In truth, junket operators have been the biggest beneficiaries of the casino industry's growth. Even under STDM's old monopoly, the junkets would typically take 40% of the revenue generated by their players with another 40% going to the government as gaming tax and STDM keeping 20%.
Prior to the introduction of the commission cap in 2009, junket operators could command commissions of up to 1.5% of amounts high rollers wagered, equivalent to more than half the revenue generated from baccarat, the VIP game of choice, assuming normal statistical outcomes.
A rich reward indeed for little more than player sourcing and credit risk intermediation. Notably, junkets were not the ones investing billions of dollars in new developments nor directly contributing to government tax revenues since they are effectively exempt from tax on monies paid to them out of gaming revenue.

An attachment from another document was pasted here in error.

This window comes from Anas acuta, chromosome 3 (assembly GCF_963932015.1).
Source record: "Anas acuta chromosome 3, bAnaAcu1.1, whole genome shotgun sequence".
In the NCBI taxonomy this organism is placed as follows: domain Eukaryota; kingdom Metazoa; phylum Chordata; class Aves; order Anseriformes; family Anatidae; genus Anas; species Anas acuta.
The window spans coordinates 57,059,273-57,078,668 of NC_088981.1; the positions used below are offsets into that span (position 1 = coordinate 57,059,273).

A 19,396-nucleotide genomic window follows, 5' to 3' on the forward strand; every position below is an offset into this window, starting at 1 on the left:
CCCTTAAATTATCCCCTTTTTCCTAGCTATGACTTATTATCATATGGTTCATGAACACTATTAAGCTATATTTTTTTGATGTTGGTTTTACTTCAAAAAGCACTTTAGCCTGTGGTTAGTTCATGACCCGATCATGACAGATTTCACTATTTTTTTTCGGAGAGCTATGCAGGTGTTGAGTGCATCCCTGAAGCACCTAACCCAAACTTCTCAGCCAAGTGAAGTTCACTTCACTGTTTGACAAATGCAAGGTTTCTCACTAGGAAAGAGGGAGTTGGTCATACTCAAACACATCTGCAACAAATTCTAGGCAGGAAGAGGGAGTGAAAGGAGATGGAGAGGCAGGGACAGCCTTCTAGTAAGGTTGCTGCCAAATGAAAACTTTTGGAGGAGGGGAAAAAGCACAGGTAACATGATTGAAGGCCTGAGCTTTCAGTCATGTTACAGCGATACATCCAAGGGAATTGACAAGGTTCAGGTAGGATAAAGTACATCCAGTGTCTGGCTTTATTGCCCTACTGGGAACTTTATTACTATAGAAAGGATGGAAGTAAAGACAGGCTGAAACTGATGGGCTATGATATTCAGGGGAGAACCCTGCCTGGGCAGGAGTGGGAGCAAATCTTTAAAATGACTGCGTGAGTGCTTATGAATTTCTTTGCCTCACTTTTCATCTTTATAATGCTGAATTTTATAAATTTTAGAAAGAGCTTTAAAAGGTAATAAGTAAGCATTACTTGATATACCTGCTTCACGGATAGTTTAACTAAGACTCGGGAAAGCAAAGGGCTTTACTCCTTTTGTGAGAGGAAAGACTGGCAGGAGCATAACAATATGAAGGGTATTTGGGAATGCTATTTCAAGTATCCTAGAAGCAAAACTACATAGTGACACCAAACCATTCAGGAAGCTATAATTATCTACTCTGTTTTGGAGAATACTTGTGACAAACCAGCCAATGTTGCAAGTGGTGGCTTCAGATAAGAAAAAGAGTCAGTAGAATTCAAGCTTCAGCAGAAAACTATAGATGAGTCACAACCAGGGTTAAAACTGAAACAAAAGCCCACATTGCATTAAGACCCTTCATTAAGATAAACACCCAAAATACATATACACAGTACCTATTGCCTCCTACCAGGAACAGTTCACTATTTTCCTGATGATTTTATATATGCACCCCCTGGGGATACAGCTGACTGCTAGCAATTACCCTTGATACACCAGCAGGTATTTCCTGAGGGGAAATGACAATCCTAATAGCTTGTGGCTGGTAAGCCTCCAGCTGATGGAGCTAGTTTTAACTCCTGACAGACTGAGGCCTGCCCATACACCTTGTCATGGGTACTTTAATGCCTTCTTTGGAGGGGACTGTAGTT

The gravy train which junket operators have been aboard since at least 2002 was not enough for some. Side-betting, where bets are settled in multiples of actual table game results, found favor because it was difficult to detect and stop and there was no leakage of potential junket revenue to either the government or the casino operator. Telephone proxy betting provided a means for players to avoid the know-your-customer requirements associated with Macau's anti-money laundering laws.